Leeds City Council wrongly kept a daughter from visiting her elderly mother in a care home.
The Ombudsman said the Council’s fault deprived the woman “of the opportunity to speak with her mother before they were separated forever by death.”
She added: “Relatives and friends have the right to visit and see each other without undue interference and the right to respect for family life is enshrined in law. Ms B was told unexpectedly – and without there being any evidence – that she was regarded as a threat to her own mother, denied access to her, made to hand over a Christmas gift outside the home and made to wait for over a month for the Council’s processes before finally being told that she could see her mother.”
Ms B was estranged from her family. Shortly before Christmas she learned that her mother was in a care home and not likely to live long. Her brother wrote to the home saying that Ms B would try to remove their mother from the home and would upset her by talking about money. The home passed the information on to Council officers and told Ms B that she could not visit her mother.
A couple of days later an officer asked Ms B's brother about his allegations. He withdrew them but said he was concerned that his mother would be upset by seeing Ms B. A manager says that the officer concerned was told that Ms B could not be prevented from seeing her mother and that, because of the concern that her mother (Mrs B) might be distressed, staff should assess Mrs B’s capacity to decide whether or not to see her daughter.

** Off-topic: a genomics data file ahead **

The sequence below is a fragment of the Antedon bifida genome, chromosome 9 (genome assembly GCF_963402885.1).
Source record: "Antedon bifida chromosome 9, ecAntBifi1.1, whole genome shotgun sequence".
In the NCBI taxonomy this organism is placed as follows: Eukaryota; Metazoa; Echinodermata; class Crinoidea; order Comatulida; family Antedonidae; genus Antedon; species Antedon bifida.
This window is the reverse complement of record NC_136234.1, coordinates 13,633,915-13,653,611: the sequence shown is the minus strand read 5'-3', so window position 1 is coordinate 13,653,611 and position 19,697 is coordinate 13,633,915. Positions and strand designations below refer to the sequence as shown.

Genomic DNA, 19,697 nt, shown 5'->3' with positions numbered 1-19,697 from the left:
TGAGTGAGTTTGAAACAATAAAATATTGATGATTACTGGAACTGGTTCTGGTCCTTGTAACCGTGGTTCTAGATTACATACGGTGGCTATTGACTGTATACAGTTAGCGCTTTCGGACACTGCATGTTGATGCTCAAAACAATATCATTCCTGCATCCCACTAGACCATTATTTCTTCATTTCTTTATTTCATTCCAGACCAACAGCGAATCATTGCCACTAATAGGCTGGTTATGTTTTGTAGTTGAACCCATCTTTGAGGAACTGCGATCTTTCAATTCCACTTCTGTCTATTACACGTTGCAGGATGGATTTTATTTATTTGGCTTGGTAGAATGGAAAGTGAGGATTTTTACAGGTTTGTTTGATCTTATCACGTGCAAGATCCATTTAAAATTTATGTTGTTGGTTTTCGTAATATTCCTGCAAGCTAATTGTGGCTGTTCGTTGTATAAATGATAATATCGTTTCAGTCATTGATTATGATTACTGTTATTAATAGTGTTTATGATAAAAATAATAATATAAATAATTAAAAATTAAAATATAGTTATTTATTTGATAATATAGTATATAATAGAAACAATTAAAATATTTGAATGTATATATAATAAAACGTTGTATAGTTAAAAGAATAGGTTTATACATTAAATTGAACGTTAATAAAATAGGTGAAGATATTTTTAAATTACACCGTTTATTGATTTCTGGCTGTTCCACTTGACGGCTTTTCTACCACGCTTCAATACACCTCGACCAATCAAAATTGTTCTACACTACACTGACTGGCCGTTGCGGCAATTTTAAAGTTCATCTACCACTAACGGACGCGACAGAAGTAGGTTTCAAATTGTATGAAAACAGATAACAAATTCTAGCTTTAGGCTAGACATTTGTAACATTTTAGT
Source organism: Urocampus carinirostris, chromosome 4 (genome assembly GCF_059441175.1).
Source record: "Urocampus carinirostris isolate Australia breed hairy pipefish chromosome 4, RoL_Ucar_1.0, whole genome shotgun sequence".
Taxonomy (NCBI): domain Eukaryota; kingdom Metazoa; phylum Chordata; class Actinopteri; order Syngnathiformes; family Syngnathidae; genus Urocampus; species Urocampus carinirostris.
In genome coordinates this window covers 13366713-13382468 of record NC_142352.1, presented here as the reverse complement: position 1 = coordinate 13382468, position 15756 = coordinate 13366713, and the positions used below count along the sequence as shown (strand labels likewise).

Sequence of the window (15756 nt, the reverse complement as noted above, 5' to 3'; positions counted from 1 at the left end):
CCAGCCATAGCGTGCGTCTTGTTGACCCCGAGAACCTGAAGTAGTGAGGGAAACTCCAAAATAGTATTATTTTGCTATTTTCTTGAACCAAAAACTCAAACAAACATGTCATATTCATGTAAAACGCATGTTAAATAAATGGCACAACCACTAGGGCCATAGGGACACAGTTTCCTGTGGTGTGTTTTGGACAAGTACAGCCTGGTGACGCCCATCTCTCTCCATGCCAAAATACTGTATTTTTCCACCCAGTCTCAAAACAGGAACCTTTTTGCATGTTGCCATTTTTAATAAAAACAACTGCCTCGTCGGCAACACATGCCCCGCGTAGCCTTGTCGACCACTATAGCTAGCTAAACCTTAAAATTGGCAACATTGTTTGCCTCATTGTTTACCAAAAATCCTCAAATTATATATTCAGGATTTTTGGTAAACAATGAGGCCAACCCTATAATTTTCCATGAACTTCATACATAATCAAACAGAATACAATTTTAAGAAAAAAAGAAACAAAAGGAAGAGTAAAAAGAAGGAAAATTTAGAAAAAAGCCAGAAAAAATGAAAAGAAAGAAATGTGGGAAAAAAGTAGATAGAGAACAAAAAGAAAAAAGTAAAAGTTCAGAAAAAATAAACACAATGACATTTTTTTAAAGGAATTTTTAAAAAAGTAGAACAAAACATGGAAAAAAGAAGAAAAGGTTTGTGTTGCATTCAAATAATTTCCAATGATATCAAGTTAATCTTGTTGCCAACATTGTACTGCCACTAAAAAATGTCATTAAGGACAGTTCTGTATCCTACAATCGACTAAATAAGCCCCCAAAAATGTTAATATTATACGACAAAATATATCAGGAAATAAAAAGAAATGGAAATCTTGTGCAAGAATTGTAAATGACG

In the event:
- the home continued to tell Ms B that she could not visit her mother
- Ms B had to stand outside the home and hand a Christmas gift for her mother to staff, and
- the officer arranged for a specialist to assess Mrs B's capacity and this took a month.
By the time that the assessment was done and Ms B could visit, her mother had had a stroke and was unable to recognise or communicate with her daughter. Sadly, she died the next day.
The Ombudsman found maladministration in the Council:
- preventing Ms B from seeing her mother for over a month, and
- failing to review the situation after any of the nine contacts from Ms B.
The Ombudsman found that the nature and scale of this injustice was difficult to express or quantify. The Council accepted her recommendation (made after consulting Ms B) that it should:
- make a full written apology to Ms B
- pay for a bench with an inscribed plaque in a location of Ms B’s choice
- help Ms B to find out where her mother is buried or was cremated, and
- pay Ms B £5,000 in recognition of the distress caused to her.
There has been comprehensive staff training since the events in Ms B’s complaint and so the Ombudsman has not recommended any further action.
For legal reasons, people’s real names are not used in the Local Government Ombudsman’s reports.